Also with the compost I have it’s safe to plant in clean no mixing no diluting ..is there any need to add peat if the ph of the bracken it’s made from is 6.5? As then I’d need to lime I’ve been told I need ca in my mix but sheeps wool based I’m guessing it already has a adaquet amounts there eh ?

    But peat would buffer the cow compost I have at 8 down before adding to the mix right ?
     
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  14. If your compost is already 6.5 I would just follow a simple no-till mix.

    I'm not familiar with sheep's wool.

    As for your cow compost. I'd once again suggest following a no till recipe and adjusting your pH after it has been mixed.

    If you're using the cow manure for top dressing you can adjust it as I explained above. I'd try a small sample to be sure how your manure pH changes.
    I'd suggest starting with 10 cups of manure to 2 cups of hydrated peat.
     
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  15. I checked my soil pH on the room that got planted today before we got started. These beds have seen five runs, and all 16 of them were within 6.5-6.7 range. Not Bad!
    Especially considering where I was a couple of years ago with high bicarbonate levels in my water, and pH levels up near 7.2.
    I threw a scoop of peat into them anyway, just to bump it down a bit. :thumbsup:
     
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  16. I also have high bicarbonate levels in my water. I can run three cycles in my 10 gallon no-tills. But, they become more problematic with each run. I did push one 10 gallon pot to 4 cycles no-till style. It was the Barney's Farms Lemon Tree that I had iron lockout on. I learned something from that grow, so I'd still consider it a success.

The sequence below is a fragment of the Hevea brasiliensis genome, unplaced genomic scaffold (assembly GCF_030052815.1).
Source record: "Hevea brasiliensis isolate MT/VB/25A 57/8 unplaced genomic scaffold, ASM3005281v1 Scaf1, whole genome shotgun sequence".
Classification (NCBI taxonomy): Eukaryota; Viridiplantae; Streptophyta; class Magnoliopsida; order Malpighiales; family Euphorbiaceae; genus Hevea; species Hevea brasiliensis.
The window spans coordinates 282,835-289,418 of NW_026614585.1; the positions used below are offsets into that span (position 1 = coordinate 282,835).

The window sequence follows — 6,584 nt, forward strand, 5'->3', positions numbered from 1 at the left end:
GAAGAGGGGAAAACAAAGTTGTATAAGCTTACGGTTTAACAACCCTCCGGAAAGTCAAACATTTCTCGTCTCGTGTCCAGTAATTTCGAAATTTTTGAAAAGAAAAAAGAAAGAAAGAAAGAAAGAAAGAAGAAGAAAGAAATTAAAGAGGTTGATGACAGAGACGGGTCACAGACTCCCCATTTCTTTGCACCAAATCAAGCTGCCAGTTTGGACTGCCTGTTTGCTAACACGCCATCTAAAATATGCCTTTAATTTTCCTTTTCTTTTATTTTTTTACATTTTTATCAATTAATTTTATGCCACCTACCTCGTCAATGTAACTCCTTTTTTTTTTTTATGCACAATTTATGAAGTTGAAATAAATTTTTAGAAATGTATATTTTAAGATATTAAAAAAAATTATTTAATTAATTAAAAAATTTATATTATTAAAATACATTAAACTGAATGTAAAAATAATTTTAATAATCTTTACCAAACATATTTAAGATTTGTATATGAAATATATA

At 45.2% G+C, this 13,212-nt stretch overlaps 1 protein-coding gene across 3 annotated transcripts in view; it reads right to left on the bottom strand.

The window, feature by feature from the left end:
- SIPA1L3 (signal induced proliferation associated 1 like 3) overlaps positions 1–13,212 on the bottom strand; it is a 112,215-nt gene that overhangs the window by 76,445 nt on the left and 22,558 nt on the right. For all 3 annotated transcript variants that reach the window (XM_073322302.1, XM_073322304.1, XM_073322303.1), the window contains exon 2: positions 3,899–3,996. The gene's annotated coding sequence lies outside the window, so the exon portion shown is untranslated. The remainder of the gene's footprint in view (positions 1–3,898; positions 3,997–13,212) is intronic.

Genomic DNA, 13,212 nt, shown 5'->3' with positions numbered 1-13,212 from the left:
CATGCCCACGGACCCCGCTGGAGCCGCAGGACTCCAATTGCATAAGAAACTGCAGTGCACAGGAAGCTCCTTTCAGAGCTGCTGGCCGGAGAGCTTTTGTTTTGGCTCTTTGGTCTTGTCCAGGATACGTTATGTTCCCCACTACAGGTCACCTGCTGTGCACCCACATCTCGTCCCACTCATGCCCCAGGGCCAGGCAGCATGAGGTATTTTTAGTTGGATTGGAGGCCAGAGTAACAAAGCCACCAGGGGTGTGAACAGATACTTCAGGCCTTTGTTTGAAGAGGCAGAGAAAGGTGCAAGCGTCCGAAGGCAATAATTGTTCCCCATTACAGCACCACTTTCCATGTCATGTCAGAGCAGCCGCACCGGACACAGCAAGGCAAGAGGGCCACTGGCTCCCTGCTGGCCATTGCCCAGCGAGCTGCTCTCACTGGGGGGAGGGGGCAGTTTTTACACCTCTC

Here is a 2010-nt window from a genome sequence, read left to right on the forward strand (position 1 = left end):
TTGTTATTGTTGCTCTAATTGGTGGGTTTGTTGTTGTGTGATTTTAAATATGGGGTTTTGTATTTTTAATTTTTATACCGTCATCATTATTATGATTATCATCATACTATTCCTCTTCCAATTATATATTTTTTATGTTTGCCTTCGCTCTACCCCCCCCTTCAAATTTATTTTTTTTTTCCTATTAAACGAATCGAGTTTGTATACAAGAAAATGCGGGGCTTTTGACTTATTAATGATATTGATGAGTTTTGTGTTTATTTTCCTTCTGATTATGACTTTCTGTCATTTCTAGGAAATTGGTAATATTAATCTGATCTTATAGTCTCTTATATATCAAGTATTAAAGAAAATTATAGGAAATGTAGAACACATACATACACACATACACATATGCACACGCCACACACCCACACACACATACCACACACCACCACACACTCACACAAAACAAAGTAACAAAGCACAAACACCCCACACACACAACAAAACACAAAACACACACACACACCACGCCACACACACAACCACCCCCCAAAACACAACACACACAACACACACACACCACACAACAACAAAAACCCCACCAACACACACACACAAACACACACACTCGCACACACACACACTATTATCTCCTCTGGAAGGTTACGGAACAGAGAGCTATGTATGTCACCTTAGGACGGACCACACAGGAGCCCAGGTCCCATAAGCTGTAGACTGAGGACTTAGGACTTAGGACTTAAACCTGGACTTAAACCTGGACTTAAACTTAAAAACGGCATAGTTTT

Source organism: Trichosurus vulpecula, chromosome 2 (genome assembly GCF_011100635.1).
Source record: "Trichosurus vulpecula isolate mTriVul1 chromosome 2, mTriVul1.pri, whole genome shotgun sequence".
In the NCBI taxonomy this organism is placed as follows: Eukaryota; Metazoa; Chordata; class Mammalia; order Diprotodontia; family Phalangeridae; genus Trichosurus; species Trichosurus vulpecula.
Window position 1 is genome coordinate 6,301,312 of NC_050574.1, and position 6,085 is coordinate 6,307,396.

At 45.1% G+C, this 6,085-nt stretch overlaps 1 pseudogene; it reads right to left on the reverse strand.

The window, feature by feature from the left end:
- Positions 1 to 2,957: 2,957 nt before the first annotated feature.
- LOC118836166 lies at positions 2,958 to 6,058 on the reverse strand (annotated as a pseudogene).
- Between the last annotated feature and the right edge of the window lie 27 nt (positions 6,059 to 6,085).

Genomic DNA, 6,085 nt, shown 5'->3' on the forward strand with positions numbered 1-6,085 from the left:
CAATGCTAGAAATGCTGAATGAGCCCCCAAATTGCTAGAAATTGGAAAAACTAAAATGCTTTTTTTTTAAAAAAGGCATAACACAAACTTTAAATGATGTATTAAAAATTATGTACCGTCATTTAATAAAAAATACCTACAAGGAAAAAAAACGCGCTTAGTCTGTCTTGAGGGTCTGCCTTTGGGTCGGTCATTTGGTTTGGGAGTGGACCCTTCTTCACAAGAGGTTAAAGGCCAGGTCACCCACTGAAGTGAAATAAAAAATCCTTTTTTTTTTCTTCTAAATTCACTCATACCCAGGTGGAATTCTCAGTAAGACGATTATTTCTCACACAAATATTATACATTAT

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  17. Oh PTSD just set in…
    Pics from my days in 2018 realizing what a bitch high bicarbonate levels can be!
    F2F23FBF-5AD1-43A3-86E9-F9F19004AB47.jpeg
     
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  18. looks like a run i had around that time also,i moved to the country after that run, but my shit just curled up , still got a good score but the foilage by harvest time was just about done for and gone, im ocd about my grow room and even my outside gardens, cant stand weeds around my beds , a feller like to walk bare foot dont you know hahahah
     
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  19. If I understand corectly, TimJ, this imply *the end* of no till, breaking everything down and adding roughly 20% of peat moss? Then, new perlite would be really great (almost essential after 3 years) to prevent compaction. And maybe a batch of EWC would be great, if I'd be re-mixing everything again? Way cheaper than starting from scratch, and everyone needs to do it's part to reduce and reuse. Thanks Tim!
     
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  20. Yes, I understand that @Laucass83. I should have worded my post title differently. I recycle soil like yours a bit differently. I've been running smaller 10 gallon no-till fabric pots lately. I run them non-stop for three cycles. I could never run 3 years straight with those pots and my well water. I guess this is part of the reason why what one person does to grow great plants doesn't fit every ones grow equally. By my fourth cycle my plants will turn white from iron lockout caused from high root zone pH. I'm still learning new things myself every day.